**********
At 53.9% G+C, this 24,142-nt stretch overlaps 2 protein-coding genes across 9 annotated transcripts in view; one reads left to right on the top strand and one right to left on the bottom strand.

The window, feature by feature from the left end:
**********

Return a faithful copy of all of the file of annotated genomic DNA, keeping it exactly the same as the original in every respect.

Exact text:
At 53.9% G+C, this 24,142-nt stretch overlaps 2 protein-coding genes across 9 annotated transcripts in view; one reads left to right on the top strand and one right to left on the bottom strand.

The window, feature by feature from the left end: